When I think of social media, the first thing I think of is Facebook.
For me, Facebook was always about sharing pictures and bits of news with family and friends who are scattered around the world. Now, in addition, it involves sharing links to articles about the current terrifying political situation. I have never considered it a place to make new friends. From the time I joined Facebook, my policy was to accept friend requests only from people I was actually friends with in real life. Unlike younger people I knew, who had thousands of “friends,” many of whom were people they had met once, or not at all, I had fewer than a hundred friends, all people who were important to me in real life. Once, when I was in a foreign country, using a strange computer, Facebook wanted to verify my identity, so it showed me pictures from my friends’ pages and asked me to choose which friend had posted each one. I had no trouble doing it, but it occurred to me that if I had adopted the “friend everyone you meet” philosophy, I probably couldn’t have passed the test.
The only people I have become Facebook friends with whom I didn’t know in real life are people from Retrospect. Even then, I didn’t do it right away. But after we had been reading and commenting on each other’s stories for several months, it felt like I knew them. Indeed, they knew many things about my life that my closest real-life friends, and even my family, didn’t know. When I decided I wanted to connect with one writer whose stories showed that we had a lot in common, I sent her an email asking her if she would like to be friends on Facebook, rather than just clicking the “Add Friend” button. She responded that she would, and only then did I click the button. We live on opposite sides of the country, but when I went to Cambridge for my college reunion, I made arrangements to get together with her. We greeted each other like old friends, and felt instantly comfortable. Now that I think about it, that friendship was created and nurtured on Retrospect, not on Facebook. Similarly, I am Facebook friends with about eight other people from Retrospect whom I have never met in person, but all of our interactions are here, not on Facebook.
So actually, I now realize, all my social media friendships are the product of Retrospect. I wasn’t thinking about this site as falling under the umbrella of social media, but it does. The definition of social media, which I found (where else?) online, is: “websites and applications that enable users to create and share content or to participate in social networking.” Retrospect was created to enable all of us baby boomers to create and share content. In the process, it turned out that we have been doing some social networking too.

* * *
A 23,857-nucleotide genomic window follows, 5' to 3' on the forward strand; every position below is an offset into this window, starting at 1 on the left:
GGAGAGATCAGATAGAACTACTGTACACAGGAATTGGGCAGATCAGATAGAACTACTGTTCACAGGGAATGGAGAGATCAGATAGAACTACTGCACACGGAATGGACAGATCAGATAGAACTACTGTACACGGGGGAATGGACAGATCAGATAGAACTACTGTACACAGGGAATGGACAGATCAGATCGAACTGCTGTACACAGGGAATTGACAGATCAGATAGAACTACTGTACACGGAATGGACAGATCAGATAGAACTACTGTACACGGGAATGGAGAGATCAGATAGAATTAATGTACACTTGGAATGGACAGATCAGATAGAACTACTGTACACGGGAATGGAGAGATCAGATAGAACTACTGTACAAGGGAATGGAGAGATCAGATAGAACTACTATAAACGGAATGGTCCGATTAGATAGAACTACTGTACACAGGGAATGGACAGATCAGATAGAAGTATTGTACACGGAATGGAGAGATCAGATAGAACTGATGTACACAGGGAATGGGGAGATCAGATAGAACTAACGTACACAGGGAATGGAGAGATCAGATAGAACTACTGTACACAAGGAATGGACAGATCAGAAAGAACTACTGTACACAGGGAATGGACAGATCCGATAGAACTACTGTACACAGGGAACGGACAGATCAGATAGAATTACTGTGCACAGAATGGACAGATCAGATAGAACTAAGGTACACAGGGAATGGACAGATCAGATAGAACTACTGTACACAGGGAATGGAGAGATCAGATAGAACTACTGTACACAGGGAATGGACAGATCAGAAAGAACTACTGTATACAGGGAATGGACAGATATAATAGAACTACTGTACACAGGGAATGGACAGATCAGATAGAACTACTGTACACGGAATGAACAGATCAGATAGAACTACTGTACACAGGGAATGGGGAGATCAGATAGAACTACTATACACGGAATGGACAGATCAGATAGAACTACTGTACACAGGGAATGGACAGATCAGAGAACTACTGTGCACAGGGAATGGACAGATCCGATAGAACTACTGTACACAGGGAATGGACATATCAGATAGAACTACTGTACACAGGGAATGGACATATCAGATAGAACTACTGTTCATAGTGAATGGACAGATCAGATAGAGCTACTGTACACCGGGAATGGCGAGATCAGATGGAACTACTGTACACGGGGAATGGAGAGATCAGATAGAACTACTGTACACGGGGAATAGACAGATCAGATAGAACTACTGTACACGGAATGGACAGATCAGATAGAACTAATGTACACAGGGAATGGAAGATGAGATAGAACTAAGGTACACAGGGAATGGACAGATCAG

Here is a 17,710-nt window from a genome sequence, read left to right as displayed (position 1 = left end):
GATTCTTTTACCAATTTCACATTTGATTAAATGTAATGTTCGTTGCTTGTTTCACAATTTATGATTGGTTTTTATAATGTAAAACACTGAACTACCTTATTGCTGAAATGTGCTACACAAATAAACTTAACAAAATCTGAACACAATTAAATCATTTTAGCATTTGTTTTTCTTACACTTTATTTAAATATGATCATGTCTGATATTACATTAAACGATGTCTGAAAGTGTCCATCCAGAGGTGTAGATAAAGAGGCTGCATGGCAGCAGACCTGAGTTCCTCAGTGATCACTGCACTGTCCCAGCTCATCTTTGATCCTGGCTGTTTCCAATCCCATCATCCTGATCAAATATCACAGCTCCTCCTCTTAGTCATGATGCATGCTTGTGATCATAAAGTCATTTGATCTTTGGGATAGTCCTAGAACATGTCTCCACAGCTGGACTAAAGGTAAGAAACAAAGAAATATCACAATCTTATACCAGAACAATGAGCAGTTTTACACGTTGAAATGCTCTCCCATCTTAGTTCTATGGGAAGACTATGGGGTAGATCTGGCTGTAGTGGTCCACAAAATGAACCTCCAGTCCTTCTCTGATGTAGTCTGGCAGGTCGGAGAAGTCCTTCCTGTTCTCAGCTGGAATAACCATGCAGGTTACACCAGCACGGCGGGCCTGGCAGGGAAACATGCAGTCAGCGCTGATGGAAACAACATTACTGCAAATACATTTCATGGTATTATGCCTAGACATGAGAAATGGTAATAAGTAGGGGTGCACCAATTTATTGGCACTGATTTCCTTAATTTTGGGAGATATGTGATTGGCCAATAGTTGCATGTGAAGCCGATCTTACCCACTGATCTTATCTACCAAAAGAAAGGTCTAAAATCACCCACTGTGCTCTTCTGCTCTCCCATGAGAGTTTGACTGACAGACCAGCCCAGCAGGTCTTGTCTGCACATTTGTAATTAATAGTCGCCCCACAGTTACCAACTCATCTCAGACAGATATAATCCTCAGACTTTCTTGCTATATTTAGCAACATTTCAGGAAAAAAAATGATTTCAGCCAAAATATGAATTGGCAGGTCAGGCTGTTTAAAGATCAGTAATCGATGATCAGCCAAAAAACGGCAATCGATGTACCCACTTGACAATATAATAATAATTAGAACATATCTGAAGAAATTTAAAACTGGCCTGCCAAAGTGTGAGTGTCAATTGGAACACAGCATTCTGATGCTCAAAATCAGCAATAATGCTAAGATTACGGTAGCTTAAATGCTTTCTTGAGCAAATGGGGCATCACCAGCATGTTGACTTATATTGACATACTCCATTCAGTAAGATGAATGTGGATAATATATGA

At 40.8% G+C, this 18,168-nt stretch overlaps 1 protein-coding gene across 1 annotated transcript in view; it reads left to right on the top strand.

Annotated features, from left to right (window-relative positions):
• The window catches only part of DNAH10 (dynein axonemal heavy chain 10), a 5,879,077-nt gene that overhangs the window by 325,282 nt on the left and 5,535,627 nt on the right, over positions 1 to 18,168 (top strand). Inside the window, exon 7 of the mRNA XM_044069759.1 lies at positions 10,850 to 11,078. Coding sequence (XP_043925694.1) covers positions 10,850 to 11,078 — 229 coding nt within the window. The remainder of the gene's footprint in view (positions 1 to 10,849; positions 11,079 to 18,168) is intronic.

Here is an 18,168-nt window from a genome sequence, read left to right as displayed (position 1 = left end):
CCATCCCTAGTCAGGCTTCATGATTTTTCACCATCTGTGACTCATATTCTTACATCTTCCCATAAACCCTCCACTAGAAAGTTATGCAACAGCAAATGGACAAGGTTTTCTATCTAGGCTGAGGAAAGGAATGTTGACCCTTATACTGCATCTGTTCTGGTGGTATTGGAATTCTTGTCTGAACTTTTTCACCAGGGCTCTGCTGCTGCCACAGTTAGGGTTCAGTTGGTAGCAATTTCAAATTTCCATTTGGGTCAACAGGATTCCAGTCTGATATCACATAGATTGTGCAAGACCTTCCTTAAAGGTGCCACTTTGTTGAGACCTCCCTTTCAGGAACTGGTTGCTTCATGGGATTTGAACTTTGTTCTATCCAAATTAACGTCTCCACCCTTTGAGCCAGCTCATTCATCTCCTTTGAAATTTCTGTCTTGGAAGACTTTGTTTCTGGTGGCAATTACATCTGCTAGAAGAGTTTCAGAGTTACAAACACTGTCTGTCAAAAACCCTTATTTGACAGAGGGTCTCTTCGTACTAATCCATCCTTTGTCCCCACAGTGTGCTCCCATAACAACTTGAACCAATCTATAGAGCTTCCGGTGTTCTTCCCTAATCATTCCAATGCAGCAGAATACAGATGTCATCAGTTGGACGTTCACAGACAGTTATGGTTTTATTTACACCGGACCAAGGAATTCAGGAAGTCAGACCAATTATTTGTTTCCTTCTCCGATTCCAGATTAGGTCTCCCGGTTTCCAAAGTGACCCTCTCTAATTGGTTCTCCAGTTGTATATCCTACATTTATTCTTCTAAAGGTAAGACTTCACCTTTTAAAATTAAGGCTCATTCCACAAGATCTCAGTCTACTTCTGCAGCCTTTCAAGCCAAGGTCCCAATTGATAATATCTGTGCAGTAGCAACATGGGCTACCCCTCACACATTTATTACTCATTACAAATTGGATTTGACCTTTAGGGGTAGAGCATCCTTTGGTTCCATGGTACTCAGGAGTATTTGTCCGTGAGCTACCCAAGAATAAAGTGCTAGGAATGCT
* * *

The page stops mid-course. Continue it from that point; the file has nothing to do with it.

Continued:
The rules when we were beta testing the site back in 2016 required us to comment on other people’s stories as well as writing our own. That commenting requirement was hugely important in creating this network. When I first started writing and posting my stories, I didn’t feel any satisfaction until I got comments. And the more I got comments, the more I wanted to write stories. Those of us who are still around from the beta testing days consistently write comments on everyone’s stories. I urge the rest of you who are not in that habit to do so too. That is what makes this site so special, in my opinion, and why I couldn’t let it die when the creators decided, after three-plus years, that they didn’t want to do it any more. I could have made a blog and posted my stories there, as some of my friends and relatives were suggesting I do, but it wouldn’t have been the same without the community.
Before I started writing this story, I expected to come to the conclusion that real-life friendships are better than social media ones. But, as so often happens, I discovered what I thought by writing about it. (As another Sacramentan, Joan Didion, said, “I write entirely to find out what I’m thinking.”) And it turns out that my social media friendships created on Retrospect are just as important to me as any of my real-life friendships. Thank you for being here!